Black students well-represented in Junior Achievement’s ‘18 Under Eighteen’


The mission of the worldwide organization Junior Achievement is to inspire and prepare young people to succeed in a global economy.

The organization’s local chapter, Junior Achievement of Western Pa., has caused quite a buzz around town lately, thanks to its first-ever “18 Under Eighteen” awards ceremony which takes place, Feb. 22, at the National Aviary, on the North Side.

Billboards throughout the region have been showcasing 18 students in high school or below who have achieved their fair share of accomplishments already.

Patrice Matamoros, the local chapter’s president, told the New Pittsburgh Courier in an exclusive interview, Feb. 11, that young people have gone through so many changes over the past two years thanks to the COVID pandemic. They’ve missed in-person school sessions, graduations, proms, even caught COVID in some cases, but still, many youths have persevered.

“We wanted to create this community of like-minded kids and also showcase this treasure of talent, of resources that we have,” Matamoros said, adding that there will be a second edition of JA’s “18 Under Eighteen” in 2023.

“We wanted to be that organization that showcases more off-the-field (achievements), because that’s where the majority of people will spend their time in life…really let people know that there’s talent here, and also connect that talent to opportunity in the region.”

Matamoros said it’s imperative that Pittsburgh-area students find career opportunities after college in the region, rather than going away to college and finding opportunities elsewhere.

“Junior Achievement’s all about creating a pipeline to next-generation workforce, as well as career pathways,” she said.


Of the 18 students being honored, seven are African American. They include: Makayla Alaquiva, 10, an avid learner of sign language who used her passion to inspire and amplify the voices of those who are deaf or with disabilities during the social unrest of 2020. She is also a leader of her school’s “No Place For Hate” committee and assists the Greater Pittsburgh Food Bank by filming cooking sessions and commercials for local TV stations;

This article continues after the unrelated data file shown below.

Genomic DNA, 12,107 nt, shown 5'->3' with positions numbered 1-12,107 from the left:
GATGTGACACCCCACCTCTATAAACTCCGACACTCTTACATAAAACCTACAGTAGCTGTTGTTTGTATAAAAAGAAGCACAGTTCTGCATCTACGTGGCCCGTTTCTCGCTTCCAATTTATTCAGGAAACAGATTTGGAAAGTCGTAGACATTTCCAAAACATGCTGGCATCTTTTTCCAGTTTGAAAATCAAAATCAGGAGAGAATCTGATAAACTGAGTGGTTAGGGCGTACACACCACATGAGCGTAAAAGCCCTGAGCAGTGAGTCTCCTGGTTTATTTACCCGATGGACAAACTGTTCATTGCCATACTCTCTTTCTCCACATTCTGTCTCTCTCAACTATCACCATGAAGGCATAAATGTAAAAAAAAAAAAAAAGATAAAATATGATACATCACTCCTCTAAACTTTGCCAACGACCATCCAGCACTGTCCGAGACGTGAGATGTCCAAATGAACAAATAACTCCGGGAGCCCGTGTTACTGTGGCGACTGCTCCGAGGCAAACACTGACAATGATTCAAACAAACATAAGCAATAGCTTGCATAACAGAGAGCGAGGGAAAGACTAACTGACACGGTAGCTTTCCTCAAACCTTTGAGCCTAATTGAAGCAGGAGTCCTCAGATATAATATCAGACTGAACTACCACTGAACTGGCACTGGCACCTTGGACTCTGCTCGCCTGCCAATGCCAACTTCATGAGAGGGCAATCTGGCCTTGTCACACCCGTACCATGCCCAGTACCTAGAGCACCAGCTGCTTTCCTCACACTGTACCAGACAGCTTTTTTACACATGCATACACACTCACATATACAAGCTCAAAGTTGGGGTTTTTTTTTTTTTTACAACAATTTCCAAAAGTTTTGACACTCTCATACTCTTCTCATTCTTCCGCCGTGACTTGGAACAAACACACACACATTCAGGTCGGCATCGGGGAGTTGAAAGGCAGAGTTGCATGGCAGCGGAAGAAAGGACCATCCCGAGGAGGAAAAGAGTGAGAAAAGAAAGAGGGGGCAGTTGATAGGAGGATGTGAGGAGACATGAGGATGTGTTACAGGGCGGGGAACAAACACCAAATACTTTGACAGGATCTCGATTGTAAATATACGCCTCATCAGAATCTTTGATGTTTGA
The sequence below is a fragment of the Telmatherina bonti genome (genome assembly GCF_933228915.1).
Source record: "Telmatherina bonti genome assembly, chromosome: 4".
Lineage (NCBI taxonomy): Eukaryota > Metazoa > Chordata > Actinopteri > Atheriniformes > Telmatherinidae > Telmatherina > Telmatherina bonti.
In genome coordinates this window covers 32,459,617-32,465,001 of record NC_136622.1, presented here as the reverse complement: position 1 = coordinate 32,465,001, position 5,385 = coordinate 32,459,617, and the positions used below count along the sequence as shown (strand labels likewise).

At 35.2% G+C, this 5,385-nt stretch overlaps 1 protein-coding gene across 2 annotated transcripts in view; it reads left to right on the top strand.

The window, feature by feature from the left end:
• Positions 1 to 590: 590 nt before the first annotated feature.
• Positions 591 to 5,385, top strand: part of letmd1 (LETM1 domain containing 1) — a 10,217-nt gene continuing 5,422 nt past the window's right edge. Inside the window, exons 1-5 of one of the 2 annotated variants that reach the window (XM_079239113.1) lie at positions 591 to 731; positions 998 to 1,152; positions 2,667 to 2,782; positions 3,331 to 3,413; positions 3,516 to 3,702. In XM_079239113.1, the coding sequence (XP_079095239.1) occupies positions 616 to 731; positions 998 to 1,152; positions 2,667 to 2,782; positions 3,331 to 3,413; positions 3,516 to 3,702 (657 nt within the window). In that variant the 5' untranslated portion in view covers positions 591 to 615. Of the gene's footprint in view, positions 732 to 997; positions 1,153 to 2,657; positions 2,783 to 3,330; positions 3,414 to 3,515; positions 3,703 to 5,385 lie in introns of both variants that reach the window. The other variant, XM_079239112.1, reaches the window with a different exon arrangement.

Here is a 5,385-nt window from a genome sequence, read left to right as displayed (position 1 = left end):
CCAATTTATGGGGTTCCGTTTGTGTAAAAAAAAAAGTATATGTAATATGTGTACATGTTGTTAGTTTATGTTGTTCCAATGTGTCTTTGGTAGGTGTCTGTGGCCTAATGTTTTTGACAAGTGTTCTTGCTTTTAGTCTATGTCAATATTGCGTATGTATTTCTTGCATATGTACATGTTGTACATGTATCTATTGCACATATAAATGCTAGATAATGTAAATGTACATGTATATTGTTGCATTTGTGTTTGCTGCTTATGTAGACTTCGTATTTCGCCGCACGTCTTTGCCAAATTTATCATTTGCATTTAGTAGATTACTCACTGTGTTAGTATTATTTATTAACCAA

Isiah Davis, 18, who created the clothing brand 1WayOut with his brother. Davis said his message is that people don’t have to stay where they are, they can work hard and find a way out to somewhere else they want to be;


Jasmine DeBruce, 17, who introduced the first Black Student Union to Shady Side Academy’s middle school, and is the current president of her high school’s Black Student Union;


Morgan McCray, 15, who, as an eighth-grader, felt there were policies at her school which were racially-biased. She then offered her vision for change in the school’s curriculum, including teacher training;


Ryleigh Mackenzie Tardy, 13, who started a business, Kenz N’ Co., a line of school supplies which showcases positive images and phrases of African Americans. She also founded Girls With Goals, a mentoring club in her school that helps younger girls navigate the school experience;


Cynthia Torrence, 17, founder of her own tropical beverage company, NIU by TALLS, LLC. She’s also an AmeriCorps Service Volunteer mentoring underserved preschool students; and


Naomi Zenmon, 17, already an inductee into the National Honors Society for Dance Arts. One of her choreographed pieces that spoke to the heightened racial and social injustices since the George Floyd death earned her national recognition.

Other awardees include: Zachary Betz; Griffin Hurt; Elizabeth Kott; Anne Lindsay; Isabella Murano; Rocco Otto; Susannah Poese; James Swift; Braden Thomas; Yoshna Venkataraman; and Isabella Walsh.










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